Background: Sarcopenia is a negative predictor of colorectal cancer outcomes, while colorectal cancer is at risk of developing malnutrition due to the disease process. This study aims to determine the relationship between sarcopenia and nutritional status and analyze the effect of sarcopenia on the outcome of rectal cancer patients.
Method: A cross-sectional study was conducted on colorectal cancer patients of Javanese ethnicity who performed preoperative abdominal CT scans at dr. Sardjito Hospital in Yogyakarta between June and December 2019. Sarcopenia is based on measuring muscle mass index at the third lumbar vertebra level <36.0 cm2/m2 for men and < 29.0 cm2/m2 for women. Statistical analyzes using SPSS version 20 for Windows were performed to find out the correlation.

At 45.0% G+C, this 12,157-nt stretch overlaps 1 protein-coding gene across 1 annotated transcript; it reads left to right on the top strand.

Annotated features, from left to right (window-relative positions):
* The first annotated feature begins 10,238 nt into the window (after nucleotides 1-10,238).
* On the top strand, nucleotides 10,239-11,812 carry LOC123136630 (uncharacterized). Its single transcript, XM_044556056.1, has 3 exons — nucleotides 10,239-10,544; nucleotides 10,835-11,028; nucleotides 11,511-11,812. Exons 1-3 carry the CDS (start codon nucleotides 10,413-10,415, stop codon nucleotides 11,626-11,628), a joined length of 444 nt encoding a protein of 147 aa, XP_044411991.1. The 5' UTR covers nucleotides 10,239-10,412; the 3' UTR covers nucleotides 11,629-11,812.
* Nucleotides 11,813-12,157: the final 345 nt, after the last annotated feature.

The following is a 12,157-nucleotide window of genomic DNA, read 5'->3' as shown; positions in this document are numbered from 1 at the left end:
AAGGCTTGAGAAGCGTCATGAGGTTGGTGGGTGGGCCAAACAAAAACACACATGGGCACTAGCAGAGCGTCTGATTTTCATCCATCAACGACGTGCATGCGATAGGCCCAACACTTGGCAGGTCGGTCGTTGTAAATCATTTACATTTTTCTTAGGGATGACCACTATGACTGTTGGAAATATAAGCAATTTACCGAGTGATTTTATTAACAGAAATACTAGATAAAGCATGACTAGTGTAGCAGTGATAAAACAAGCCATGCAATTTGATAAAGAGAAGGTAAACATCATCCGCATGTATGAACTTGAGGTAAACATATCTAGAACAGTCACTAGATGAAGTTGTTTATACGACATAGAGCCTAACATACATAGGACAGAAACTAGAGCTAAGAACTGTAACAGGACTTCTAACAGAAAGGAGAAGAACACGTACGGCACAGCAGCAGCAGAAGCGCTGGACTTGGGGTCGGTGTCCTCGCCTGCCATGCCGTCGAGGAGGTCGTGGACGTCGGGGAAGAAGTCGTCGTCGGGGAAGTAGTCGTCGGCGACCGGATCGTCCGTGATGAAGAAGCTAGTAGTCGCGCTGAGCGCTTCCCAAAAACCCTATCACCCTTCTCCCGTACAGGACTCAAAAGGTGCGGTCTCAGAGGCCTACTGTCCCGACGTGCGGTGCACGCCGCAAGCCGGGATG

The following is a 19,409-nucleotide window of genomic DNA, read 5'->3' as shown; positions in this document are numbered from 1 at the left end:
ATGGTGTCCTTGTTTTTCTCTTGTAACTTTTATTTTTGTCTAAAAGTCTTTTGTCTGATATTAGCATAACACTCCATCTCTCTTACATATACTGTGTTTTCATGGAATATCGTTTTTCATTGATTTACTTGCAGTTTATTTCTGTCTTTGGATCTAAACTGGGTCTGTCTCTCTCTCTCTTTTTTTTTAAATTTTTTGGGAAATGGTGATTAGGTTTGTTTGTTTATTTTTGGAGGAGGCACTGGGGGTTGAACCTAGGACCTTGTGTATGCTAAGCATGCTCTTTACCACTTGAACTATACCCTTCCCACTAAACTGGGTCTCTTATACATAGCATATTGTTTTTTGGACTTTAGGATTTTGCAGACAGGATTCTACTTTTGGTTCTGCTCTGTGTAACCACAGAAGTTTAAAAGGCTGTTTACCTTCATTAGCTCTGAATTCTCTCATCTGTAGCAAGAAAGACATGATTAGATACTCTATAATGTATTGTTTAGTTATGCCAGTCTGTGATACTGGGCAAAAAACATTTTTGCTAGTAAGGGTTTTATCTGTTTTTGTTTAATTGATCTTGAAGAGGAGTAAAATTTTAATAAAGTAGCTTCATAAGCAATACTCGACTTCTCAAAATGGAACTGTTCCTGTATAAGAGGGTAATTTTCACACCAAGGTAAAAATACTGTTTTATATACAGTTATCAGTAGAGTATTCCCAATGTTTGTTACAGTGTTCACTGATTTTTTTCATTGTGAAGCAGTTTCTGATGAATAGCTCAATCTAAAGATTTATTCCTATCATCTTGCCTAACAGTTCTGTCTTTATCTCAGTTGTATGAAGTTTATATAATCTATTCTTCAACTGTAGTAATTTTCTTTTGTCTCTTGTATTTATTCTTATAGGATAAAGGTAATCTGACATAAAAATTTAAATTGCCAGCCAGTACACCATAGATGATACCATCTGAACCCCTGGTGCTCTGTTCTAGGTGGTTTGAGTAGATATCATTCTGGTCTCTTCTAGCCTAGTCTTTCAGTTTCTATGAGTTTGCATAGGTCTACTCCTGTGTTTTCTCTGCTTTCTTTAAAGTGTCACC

Results: Of 46 patients, 56.5% were male and 43.5% female, with a mean age of 53.57. Sarcopenia was found in 47.8% of patients, mostly in women than men (63.6% vs. 36.4% p=0.019). Underweight was mostly found in the sarcopenia group compared to non-sarcopenia (59.1% vs. 20.8% p=0.019). The sarcopenia group has longer LOS than non-sarcopenia (14.73±13.474 vs. 12.29 ±4.165; p=0.404). The mortality of the sarcopenia group was 1.56 times higher compared to the non-sarcopenia (57.1% vs. 42.9%; OR=1.56; 95%CI=0.307-7.890; p=0.964). Haemoglobin, albumin, total protein, CEA, histopathology, tumor location and procedure were not significantly correlated to sarcopenia.
Conclusion: Underweight nutritional status and females are correlated with sarcopenia. Sarcopenia tends to be treated longer and has higher mortality than non-sarcopenia.